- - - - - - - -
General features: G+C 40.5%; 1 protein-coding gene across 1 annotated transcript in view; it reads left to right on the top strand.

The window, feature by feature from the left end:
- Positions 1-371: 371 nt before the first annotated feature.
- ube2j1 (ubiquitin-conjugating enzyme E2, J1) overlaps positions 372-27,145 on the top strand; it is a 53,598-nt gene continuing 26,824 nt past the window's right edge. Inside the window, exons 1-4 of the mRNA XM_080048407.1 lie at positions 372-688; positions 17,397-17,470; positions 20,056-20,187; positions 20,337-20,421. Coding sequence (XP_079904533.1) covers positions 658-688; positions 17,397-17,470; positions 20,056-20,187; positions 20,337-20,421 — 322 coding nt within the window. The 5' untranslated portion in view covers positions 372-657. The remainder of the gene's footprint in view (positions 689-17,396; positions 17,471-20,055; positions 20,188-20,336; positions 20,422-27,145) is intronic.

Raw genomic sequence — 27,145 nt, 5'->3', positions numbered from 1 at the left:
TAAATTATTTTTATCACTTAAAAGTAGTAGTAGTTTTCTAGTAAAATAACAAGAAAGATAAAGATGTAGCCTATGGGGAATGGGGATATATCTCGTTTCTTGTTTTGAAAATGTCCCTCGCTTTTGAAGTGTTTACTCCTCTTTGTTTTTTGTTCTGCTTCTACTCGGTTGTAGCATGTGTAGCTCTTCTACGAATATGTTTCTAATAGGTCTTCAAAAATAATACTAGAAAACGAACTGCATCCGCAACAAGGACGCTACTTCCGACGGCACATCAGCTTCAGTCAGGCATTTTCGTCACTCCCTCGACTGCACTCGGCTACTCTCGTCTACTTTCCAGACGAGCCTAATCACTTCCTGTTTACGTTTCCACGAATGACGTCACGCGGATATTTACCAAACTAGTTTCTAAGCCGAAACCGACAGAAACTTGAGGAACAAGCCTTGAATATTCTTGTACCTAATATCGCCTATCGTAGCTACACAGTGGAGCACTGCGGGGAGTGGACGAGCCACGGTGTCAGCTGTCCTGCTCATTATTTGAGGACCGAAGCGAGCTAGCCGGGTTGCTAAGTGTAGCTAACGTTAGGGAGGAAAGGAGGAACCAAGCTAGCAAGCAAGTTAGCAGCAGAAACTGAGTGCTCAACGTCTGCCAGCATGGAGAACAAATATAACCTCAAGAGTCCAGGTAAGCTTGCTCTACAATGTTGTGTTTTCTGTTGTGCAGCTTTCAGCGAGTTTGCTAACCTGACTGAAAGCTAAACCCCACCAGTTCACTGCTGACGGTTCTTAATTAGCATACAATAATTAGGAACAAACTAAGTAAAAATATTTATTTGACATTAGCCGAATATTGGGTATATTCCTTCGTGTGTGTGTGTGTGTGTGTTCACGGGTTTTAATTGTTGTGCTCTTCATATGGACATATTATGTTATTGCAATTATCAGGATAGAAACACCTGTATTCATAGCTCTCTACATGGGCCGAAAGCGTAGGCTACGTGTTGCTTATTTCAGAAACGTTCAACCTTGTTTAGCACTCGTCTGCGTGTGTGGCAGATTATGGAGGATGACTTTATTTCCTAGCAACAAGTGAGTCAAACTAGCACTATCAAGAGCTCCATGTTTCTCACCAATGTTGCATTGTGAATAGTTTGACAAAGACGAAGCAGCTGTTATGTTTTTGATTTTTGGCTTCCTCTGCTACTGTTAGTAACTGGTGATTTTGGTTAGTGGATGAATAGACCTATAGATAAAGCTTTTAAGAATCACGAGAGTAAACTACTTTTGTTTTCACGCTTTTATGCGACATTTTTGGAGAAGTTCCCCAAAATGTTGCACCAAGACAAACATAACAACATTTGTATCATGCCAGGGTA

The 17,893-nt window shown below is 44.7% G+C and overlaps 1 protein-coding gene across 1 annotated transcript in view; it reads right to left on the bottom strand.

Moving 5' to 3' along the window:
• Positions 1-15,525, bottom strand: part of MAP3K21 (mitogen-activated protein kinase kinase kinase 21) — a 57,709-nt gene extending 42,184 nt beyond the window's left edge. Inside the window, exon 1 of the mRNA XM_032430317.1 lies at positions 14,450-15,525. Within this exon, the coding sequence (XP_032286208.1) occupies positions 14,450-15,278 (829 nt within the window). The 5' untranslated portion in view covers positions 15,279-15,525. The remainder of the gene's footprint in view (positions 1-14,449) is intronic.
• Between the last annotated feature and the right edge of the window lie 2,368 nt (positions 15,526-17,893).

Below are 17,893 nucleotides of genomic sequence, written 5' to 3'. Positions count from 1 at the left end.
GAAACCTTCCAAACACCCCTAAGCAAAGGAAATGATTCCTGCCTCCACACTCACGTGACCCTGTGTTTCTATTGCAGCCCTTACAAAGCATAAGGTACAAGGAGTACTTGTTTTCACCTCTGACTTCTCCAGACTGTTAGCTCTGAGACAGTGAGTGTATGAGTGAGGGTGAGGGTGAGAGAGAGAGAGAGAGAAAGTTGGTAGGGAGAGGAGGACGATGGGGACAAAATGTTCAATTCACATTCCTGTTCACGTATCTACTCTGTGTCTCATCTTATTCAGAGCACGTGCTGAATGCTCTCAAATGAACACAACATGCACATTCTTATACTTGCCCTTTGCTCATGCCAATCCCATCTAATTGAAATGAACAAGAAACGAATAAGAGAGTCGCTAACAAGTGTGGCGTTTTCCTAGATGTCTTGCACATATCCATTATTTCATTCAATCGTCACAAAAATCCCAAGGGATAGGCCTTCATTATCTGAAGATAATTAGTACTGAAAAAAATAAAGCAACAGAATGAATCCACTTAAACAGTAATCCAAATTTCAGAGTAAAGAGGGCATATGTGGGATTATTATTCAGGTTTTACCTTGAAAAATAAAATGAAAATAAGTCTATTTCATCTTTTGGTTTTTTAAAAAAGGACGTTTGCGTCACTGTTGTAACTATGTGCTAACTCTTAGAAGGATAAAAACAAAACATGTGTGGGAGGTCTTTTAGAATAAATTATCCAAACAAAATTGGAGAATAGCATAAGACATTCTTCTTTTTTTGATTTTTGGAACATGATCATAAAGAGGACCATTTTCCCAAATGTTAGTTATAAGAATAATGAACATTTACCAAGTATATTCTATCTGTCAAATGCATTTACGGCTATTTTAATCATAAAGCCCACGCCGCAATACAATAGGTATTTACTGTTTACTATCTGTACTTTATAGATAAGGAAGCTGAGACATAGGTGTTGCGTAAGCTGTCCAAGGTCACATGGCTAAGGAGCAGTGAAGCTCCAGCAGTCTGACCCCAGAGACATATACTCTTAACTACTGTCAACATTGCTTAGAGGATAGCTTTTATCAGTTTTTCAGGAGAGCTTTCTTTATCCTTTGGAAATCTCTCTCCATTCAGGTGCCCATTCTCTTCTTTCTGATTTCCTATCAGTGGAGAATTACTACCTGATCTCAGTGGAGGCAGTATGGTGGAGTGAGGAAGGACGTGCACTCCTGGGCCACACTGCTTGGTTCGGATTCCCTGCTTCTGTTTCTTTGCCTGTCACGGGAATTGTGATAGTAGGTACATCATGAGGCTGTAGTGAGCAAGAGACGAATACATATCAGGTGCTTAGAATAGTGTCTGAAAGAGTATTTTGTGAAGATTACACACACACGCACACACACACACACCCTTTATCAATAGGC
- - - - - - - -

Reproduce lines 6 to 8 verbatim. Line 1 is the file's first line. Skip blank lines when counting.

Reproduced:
TAAATTATTTTTATCACTTAAAAGTAGTAGTAGTTTTCTAGTAAAATAACAAGAAAGATAAAGATGTAGCCTATGGGGAATGGGGATATATCTCGTTTCTTGTTTTGAAAATGTCCCTCGCTTTTGAAGTGTTTACTCCTCTTTGTTTTTTGTTCTGCTTCTACTCGGTTGTAGCATGTGTAGCTCTTCTACGAATATGTTTCTAATAGGTCTTCAAAAATAATACTAGAAAACGAACTGCATCCGCAACAAGGACGCTACTTCCGACGGCACATCAGCTTCAGTCAGGCATTTTCGTCACTCCCTCGACTGCACTCGGCTACTCTCGTCTACTTTCCAGACGAGCCTAATCACTTCCTGTTTACGTTTCCACGAATGACGTCACGCGGATATTTACCAAACTAGTTTCTAAGCCGAAACCGACAGAAACTTGAGGAACAAGCCTTGAATATTCTTGTACCTAATATCGCCTATCGTAGCTACACAGTGGAGCACTGCGGGGAGTGGACGAGCCACGGTGTCAGCTGTCCTGCTCATTATTTGAGGACCGAAGCGAGCTAGCCGGGTTGCTAAGTGTAGCTAACGTTAGGGAGGAAAGGAGGAACCAAGCTAGCAAGCAAGTTAGCAGCAGAAACTGAGTGCTCAACGTCTGCCAGCATGGAGAACAAATATAACCTCAAGAGTCCAGGTAAGCTTGCTCTACAATGTTGTGTTTTCTGTTGTGCAGCTTTCAGCGAGTTTGCTAACCTGACTGAAAGCTAAACCCCACCAGTTCACTGCTGACGGTTCTTAATTAGCATACAATAATTAGGAACAAACTAAGTAAAAATATTTATTTGACATTAGCCGAATATTGGGTATATTCCTTCGTGTGTGTGTGTGTGTGTGTTCACGGGTTTTAATTGTTGTGCTCTTCATATGGACATATTATGTTATTGCAATTATCAGGATAGAAACACCTGTATTCATAGCTCTCTACATGGGCCGAAAGCGTAGGCTACGTGTTGCTTATTTCAGAAACGTTCAACCTTGTTTAGCACTCGTCTGCGTGTGTGGCAGATTATGGAGGATGACTTTATTTCCTAGCAACAAGTGAGTCAAACTAGCACTATCAAGAGCTCCATGTTTCTCACCAATGTTGCATTGTGAATAGTTTGACAAAGACGAAGCAGCTGTTATGTTTTTGATTTTTGGCTTCCTCTGCTACTGTTAGTAACTGGTGATTTTGGTTAGTGGATGAATAGACCTATAGATAAAGCTTTTAAGAATCACGAGAGTAAACTACTTTTGTTTTCACGCTTTTATGCGACATTTTTGGAGAAGTTCCCCAAAATGTTGCACCAAGACAAACATAACAACATTTGTATCATGCCAGGGTA

The 17,893-nt window shown below is 44.7% G+C and overlaps 1 protein-coding gene across 1 annotated transcript in view; it reads right to left on the bottom strand.

Moving 5' to 3' along the window: